Grow Lizard Grow

There are no growth spurts with this lizard. He is certainly growing, but at a slow and steady rate. If I can keep this pace of about ten centimeters a week, I will be able to finish this tapestry before we move from the apartment—our temporary residence. The timeline is set. Will this slow-going, slow-growing lizard cross the finish line before I must dismantle the loom again? Time will tell. I have woven fifty centimeters. I have seventy-five centimeters to go.

Weaving a tapestry of a lizard.

Lizard’s foot and leg are starting to disappear around the breast beam on the right-hand side of the loom.

Many wool butterflies in action for this detailed tapestry.

Head of the lizard is visible on the cartoon under the warp. Many wool butterflies crowd each other, due to frequent color changes in the details.

Weaving the lizard's mouth and eye. Tapestry fun!

Lizard is visibly growing. Currently working on the red mouth and blue eye.

Grow. We are woven together by loving each other. Each of us, like strands of wool yarn, with our own degree of hue, saturation, and value, not to mention twist and plies, are united with each other when we hold fast to Jesus Christ, the designer and weaver. His tapestry grows, not in spurts, but slow and steady, year after year, century after century. Always teaching us to love his way—sacrificially. And we know he has just enough time to finish the tapestry masterpiece that he has envisioned from the very beginning.

May you see slow and steady progress in things that matter.

Happy Weaving,
Karen

4 Comments

  • Liz Dewsnap says:

    I love how you ‘weave in’ truths from God’s word and His love into your posts. AND….you weaving is amazing! I have been weaving a short time and would love to have more time to devote to this delightful craft! Also knit, do paper crafts & sew. And I help care for aging parents and delightful grand boys. Never enough time to do all I would like – I guess I will have to wait till the kingdom :-). So much joy!!!

    • Karen says:

      Hi Liz, You are in a very active season right now! It’s good you are enjoying what’s in front of you. Weaving is my favorite creative activity, so I go to the loom as often as I can.

      Thanks for taking time to comment!
      Happy weaving,
      Karen

  • Good morning Karen,

    I saw your post while waiting for the storms to pass over before heading north for a few days of exciting kitchen garden work.

    On the up side.. Local food pantries will accept an excess of fresh produce from home gardens. The trial garden my son put in is very successful and many will share God’s abundance this growing season.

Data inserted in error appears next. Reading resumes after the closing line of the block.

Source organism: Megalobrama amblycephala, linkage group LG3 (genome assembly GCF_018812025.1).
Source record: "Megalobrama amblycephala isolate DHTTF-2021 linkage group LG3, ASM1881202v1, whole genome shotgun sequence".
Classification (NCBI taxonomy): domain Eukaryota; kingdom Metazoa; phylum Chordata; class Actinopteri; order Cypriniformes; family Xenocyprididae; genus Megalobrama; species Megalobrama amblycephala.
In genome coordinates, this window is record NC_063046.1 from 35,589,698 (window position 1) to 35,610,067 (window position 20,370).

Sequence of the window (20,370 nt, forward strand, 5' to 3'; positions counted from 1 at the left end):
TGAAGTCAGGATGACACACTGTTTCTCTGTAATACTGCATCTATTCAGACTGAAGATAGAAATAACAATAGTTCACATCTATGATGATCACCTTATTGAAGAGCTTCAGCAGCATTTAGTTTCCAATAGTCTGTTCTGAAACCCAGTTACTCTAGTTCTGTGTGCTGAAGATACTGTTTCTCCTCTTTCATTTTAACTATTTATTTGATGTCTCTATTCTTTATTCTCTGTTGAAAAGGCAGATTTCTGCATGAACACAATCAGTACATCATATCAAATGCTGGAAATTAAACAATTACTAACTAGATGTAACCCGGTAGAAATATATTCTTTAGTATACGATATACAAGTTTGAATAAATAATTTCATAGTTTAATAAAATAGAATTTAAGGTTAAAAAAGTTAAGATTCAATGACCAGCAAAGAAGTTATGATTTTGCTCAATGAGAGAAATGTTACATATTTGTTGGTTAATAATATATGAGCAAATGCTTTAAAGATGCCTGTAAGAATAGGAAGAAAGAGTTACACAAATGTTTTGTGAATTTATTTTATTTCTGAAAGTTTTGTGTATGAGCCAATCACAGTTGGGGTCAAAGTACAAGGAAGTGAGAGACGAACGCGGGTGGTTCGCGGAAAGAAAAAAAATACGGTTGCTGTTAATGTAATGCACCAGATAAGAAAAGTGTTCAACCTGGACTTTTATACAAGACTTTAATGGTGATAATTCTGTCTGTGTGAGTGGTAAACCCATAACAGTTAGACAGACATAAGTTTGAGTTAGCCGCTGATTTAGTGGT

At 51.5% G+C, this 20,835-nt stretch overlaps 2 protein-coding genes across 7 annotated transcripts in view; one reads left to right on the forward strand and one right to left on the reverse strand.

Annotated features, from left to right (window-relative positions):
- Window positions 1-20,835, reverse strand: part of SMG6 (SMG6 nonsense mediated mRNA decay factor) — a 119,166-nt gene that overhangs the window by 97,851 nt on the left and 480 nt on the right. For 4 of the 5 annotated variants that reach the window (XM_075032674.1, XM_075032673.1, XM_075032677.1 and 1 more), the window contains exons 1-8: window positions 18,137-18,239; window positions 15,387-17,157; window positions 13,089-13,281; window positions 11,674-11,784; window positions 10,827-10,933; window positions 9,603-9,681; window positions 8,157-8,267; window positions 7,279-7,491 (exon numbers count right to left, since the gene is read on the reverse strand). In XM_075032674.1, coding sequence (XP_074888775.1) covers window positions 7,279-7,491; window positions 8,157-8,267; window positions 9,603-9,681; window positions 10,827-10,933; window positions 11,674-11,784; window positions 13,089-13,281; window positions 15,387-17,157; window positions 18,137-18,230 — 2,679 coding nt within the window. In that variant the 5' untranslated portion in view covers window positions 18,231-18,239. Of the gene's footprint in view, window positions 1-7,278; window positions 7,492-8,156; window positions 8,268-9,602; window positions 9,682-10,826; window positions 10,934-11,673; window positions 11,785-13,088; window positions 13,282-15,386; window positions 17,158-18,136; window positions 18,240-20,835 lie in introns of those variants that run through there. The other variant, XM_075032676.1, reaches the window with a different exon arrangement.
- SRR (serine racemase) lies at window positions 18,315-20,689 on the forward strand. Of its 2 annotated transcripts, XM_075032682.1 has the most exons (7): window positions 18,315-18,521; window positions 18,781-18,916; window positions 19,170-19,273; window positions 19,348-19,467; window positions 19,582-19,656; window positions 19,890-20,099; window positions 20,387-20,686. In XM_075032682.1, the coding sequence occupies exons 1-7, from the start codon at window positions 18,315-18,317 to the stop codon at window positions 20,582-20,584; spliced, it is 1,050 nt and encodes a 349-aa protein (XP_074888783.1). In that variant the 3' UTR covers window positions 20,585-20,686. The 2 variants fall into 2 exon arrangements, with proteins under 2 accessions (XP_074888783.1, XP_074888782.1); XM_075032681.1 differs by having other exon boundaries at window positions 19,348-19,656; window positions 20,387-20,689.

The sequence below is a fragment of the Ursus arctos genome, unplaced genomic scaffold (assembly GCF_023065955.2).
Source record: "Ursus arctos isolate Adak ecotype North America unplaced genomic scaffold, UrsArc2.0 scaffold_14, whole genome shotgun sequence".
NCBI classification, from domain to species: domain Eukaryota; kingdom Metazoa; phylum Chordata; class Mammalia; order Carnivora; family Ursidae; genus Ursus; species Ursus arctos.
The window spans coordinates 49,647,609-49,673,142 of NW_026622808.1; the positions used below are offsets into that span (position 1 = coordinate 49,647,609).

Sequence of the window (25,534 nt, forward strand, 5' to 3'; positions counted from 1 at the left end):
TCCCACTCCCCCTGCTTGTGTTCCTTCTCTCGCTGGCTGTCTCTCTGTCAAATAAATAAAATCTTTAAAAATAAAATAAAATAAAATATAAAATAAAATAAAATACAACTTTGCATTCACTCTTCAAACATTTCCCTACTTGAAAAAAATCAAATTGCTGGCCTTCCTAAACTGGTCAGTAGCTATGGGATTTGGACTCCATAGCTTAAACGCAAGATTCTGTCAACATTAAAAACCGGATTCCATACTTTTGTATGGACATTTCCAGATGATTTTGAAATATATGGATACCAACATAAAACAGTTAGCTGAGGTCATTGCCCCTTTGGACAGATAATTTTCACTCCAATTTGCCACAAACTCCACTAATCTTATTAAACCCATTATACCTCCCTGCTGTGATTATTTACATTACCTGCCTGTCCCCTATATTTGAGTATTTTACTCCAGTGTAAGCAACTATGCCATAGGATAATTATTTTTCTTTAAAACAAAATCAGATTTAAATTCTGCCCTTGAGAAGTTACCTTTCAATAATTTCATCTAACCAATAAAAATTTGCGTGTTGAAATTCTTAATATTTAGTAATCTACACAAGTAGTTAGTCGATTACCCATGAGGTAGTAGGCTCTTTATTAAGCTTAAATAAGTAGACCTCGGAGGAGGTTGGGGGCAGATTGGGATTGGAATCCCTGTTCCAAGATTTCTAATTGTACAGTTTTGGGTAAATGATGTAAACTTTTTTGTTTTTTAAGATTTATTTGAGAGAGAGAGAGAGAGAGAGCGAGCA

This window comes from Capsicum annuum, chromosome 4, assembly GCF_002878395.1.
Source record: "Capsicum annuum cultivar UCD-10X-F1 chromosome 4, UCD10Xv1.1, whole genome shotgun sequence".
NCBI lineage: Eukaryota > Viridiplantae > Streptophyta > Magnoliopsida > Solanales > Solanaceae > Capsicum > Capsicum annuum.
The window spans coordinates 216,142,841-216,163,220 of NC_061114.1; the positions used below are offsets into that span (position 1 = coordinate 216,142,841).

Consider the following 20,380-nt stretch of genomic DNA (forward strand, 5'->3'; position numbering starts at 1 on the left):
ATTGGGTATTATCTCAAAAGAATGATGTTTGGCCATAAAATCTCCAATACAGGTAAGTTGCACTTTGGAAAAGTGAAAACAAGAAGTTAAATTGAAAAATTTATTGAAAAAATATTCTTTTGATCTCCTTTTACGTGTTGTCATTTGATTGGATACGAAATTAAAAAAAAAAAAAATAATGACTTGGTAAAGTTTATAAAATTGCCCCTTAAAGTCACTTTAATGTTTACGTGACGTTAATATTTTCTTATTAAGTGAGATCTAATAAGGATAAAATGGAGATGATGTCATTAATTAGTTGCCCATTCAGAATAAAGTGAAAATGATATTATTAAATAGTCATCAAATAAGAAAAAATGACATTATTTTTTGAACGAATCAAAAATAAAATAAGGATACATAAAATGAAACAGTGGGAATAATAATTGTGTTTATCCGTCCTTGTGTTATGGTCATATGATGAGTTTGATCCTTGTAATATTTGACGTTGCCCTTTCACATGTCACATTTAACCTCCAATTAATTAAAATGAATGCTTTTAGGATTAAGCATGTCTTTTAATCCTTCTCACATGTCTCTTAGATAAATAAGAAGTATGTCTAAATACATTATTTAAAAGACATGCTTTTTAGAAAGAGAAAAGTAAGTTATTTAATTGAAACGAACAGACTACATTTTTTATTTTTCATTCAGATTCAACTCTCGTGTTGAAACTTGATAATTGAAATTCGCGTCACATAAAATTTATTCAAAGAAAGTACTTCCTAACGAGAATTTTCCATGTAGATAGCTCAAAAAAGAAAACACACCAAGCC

On the down side… it has been a few months since picking up a shuttle and I suspect it is accumulating dust.

    The detail of the lizard tapestry requires thoughts to focus on nothing but what you are doing. Not the temporary housing. Not the tying up of one life to transfer to another. Not when to contact the movers, or how are the grand babies doing. Just….. where would God put this color? Just saying that makes me calm down, and it is not my project.

    Let’s all enjoy the moment.

    Nannette

Leave a Reply


Tools Day: Click Test

It is not easy to see sleying errors in this fine-dent reed. I unknowingly quadrupled the ends in four of the dents, instead of the specified two ends per dent. When I check as I go, I find the errors while they are still easy to fix.

How to check and double-check for sleying errors:

  • Tie ends into threading groups, using a loose slip knot. (I do this before threading the heddles.)
  • Sley one threading group. (I sley right to left.)
  • Visually check the sleyed group of ends for skipped dents and crowded dents.
  • Do a Click Test. Use the hook end of the reed hook to count the dents by running the hook along the reed…click, click, click… Make sure the number of clicks matches the number of dents needed for that group of ends.
    —This is how I caught my errors. When the dents came up short in the Click Test, I knew I had some crowded dents that I had failed to catch in the visual check.
  • Move ends and re-sley as needed.
  • Sley each remaining group of ends, checking as you go, visually and with the reed-hook Click Test.
Reed is sleyed. Dressing the loom for double-weave towels.

Two ends per dent in this 70/10 metric (equivalent to an 18-dent imperial) reed.